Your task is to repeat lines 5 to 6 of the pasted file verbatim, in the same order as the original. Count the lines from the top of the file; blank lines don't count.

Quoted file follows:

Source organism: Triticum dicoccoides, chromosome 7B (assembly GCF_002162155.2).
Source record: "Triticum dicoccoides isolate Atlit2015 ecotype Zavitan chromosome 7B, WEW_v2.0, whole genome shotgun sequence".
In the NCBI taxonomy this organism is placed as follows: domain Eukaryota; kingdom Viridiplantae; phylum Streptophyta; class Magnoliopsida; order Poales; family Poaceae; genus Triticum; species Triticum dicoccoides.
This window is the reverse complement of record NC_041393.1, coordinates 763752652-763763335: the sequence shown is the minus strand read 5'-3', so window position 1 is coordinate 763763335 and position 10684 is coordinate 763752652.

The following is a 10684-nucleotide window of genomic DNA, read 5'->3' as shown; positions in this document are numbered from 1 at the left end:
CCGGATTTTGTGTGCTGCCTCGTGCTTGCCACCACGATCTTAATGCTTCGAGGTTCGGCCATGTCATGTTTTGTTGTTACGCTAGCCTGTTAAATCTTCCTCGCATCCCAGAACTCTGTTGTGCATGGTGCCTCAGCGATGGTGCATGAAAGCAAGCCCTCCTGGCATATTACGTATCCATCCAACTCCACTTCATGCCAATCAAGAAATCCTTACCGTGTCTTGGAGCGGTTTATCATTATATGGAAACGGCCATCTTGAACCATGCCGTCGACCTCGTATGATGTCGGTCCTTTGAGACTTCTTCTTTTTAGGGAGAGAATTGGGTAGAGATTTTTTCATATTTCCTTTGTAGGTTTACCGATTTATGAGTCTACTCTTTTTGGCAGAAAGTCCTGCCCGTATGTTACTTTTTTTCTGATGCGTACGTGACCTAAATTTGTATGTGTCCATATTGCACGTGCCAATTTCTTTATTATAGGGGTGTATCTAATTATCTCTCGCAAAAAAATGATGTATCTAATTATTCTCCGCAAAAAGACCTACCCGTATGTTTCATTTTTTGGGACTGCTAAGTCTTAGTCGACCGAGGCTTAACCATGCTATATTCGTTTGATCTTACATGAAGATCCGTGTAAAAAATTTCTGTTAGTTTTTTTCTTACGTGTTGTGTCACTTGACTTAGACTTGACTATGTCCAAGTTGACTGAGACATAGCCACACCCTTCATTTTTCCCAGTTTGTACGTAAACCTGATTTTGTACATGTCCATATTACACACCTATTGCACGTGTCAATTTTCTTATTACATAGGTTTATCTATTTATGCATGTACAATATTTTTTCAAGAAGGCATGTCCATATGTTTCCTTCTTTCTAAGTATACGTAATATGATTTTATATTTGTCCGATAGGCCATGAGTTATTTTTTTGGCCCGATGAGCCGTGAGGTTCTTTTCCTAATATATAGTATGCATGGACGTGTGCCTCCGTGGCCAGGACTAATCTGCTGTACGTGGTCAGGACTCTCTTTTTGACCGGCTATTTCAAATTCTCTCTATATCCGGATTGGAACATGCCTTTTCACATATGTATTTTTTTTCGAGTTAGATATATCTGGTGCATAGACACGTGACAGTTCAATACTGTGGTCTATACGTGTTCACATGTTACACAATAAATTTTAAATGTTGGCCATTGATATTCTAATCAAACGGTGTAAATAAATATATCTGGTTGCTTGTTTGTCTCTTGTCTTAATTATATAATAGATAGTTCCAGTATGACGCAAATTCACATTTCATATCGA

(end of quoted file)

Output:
The following is a 10684-nucleotide window of genomic DNA, read 5'->3' as shown; positions in this document are numbered from 1 at the left end:
CCGGATTTTGTGTGCTGCCTCGTGCTTGCCACCACGATCTTAATGCTTCGAGGTTCGGCCATGTCATGTTTTGTTGTTACGCTAGCCTGTTAAATCTTCCTCGCATCCCAGAACTCTGTTGTGCATGGTGCCTCAGCGATGGTGCATGAAAGCAAGCCCTCCTGGCATATTACGTATCCATCCAACTCCACTTCATGCCAATCAAGAAATCCTTACCGTGTCTTGGAGCGGTTTATCATTATATGGAAACGGCCATCTTGAACCATGCCGTCGACCTCGTATGATGTCGGTCCTTTGAGACTTCTTCTTTTTAGGGAGAGAATTGGGTAGAGATTTTTTCATATTTCCTTTGTAGGTTTACCGATTTATGAGTCTACTCTTTTTGGCAGAAAGTCCTGCCCGTATGTTACTTTTTTTCTGATGCGTACGTGACCTAAATTTGTATGTGTCCATATTGCACGTGCCAATTTCTTTATTATAGGGGTGTATCTAATTATCTCTCGCAAAAAAATGATGTATCTAATTATTCTCCGCAAAAAGACCTACCCGTATGTTTCATTTTTTGGGACTGCTAAGTCTTAGTCGACCGAGGCTTAACCATGCTATATTCGTTTGATCTTACATGAAGATCCGTGTAAAAAATTTCTGTTAGTTTTTTTCTTACGTGTTGTGTCACTTGACTTAGACTTGACTATGTCCAAGTTGACTGAGACATAGCCACACCCTTCATTTTTCCCAGTTTGTACGTAAACCTGATTTTGTACATGTCCATATTACACACCTATTGCACGTGTCAATTTTCTTATTACATAGGTTTATCTATTTATGCATGTACAATATTTTTTCAAGAAGGCATGTCCATATGTTTCCTTCTTTCTAAGTATACGTAATATGATTTTATATTTGTCCGATAGGCCATGAGTTATTTTTTTGGCCCGATGAGCCGTGAGGTTCTTTTCCTAATATATAGTATGCATGGACGTGTGCCTCCGTGGCCAGGACTAATCTGCTGTACGTGGTCAGGACTCTCTTTTTGACCGGCTATTTCAAATTCTCTCTATATCCGGATTGGAACATGCCTTTTCACATATGTATTTTTTTTCGAGTTAGATATATCTGGTGCATAGACACGTGACAGTTCAATACTGTGGTCTATACGTGTTCACATGTTACACAATAAATTTTAAATGTTGGCCATTGATATTCTAATCAAACGGTGTAAATAAATATATCTGGTTGCTTGTTTGTCTCTTGTCTTAATTATATAATAGATAGTTCCAGTATGACGCAAATTCACATTTCATATCGA